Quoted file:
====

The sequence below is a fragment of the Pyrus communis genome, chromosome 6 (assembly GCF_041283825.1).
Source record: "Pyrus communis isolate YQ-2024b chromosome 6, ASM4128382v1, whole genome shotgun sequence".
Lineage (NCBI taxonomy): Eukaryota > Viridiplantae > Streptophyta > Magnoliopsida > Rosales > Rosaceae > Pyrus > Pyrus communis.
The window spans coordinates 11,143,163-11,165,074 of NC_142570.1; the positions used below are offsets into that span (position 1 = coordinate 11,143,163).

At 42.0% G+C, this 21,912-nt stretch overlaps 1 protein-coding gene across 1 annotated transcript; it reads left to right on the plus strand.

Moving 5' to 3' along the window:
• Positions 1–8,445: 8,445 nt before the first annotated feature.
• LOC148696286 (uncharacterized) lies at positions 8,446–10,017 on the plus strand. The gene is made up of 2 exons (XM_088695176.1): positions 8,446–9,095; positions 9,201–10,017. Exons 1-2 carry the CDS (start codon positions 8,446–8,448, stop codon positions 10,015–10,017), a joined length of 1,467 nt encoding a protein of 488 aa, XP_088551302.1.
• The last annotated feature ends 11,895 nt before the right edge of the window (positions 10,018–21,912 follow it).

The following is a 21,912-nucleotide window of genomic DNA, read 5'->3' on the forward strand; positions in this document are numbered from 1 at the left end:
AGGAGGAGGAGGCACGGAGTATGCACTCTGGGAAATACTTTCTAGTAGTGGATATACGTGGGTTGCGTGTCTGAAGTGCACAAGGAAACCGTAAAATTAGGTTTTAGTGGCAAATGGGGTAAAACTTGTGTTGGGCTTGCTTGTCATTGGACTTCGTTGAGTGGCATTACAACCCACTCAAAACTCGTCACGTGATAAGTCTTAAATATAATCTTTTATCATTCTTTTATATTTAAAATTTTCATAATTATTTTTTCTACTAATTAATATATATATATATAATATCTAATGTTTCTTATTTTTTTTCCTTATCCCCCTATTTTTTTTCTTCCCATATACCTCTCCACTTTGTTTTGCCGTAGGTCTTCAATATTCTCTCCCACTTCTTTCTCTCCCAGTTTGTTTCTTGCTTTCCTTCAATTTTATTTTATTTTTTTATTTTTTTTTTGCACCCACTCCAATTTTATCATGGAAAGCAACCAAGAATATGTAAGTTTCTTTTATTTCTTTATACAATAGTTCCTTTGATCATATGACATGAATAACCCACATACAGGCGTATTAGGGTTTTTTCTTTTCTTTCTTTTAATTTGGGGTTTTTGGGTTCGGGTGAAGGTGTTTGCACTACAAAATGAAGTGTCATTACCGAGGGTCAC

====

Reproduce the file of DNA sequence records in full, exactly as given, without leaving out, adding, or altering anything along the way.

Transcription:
The sequence below is a fragment of the Pyrus communis genome, chromosome 6 (assembly GCF_041283825.1).
Source record: "Pyrus communis isolate YQ-2024b chromosome 6, ASM4128382v1, whole genome shotgun sequence".
Lineage (NCBI taxonomy): Eukaryota > Viridiplantae > Streptophyta > Magnoliopsida > Rosales > Rosaceae > Pyrus > Pyrus communis.
The window spans coordinates 11,143,163-11,165,074 of NC_142570.1; the positions used below are offsets into that span (position 1 = coordinate 11,143,163).

At 42.0% G+C, this 21,912-nt stretch overlaps 1 protein-coding gene across 1 annotated transcript; it reads left to right on the plus strand.

Moving 5' to 3' along the window:
• Positions 1–8,445: 8,445 nt before the first annotated feature.
• LOC148696286 (uncharacterized) lies at positions 8,446–10,017 on the plus strand. The gene is made up of 2 exons (XM_088695176.1): positions 8,446–9,095; positions 9,201–10,017. Exons 1-2 carry the CDS (start codon positions 8,446–8,448, stop codon positions 10,015–10,017), a joined length of 1,467 nt encoding a protein of 488 aa, XP_088551302.1.
• The last annotated feature ends 11,895 nt before the right edge of the window (positions 10,018–21,912 follow it).

The following is a 21,912-nucleotide window of genomic DNA, read 5'->3' on the forward strand; positions in this document are numbered from 1 at the left end:
AGGAGGAGGAGGCACGGAGTATGCACTCTGGGAAATACTTTCTAGTAGTGGATATACGTGGGTTGCGTGTCTGAAGTGCACAAGGAAACCGTAAAATTAGGTTTTAGTGGCAAATGGGGTAAAACTTGTGTTGGGCTTGCTTGTCATTGGACTTCGTTGAGTGGCATTACAACCCACTCAAAACTCGTCACGTGATAAGTCTTAAATATAATCTTTTATCATTCTTTTATATTTAAAATTTTCATAATTATTTTTTCTACTAATTAATATATATATATATAATATCTAATGTTTCTTATTTTTTTTCCTTATCCCCCTATTTTTTTTCTTCCCATATACCTCTCCACTTTGTTTTGCCGTAGGTCTTCAATATTCTCTCCCACTTCTTTCTCTCCCAGTTTGTTTCTTGCTTTCCTTCAATTTTATTTTATTTTTTTATTTTTTTTTTGCACCCACTCCAATTTTATCATGGAAAGCAACCAAGAATATGTAAGTTTCTTTTATTTCTTTATACAATAGTTCCTTTGATCATATGACATGAATAACCCACATACAGGCGTATTAGGGTTTTTTCTTTTCTTTCTTTTAATTTGGGGTTTTTGGGTTCGGGTGAAGGTGTTTGCACTACAAAATGAAGTGTCATTACCGAGGGTCAC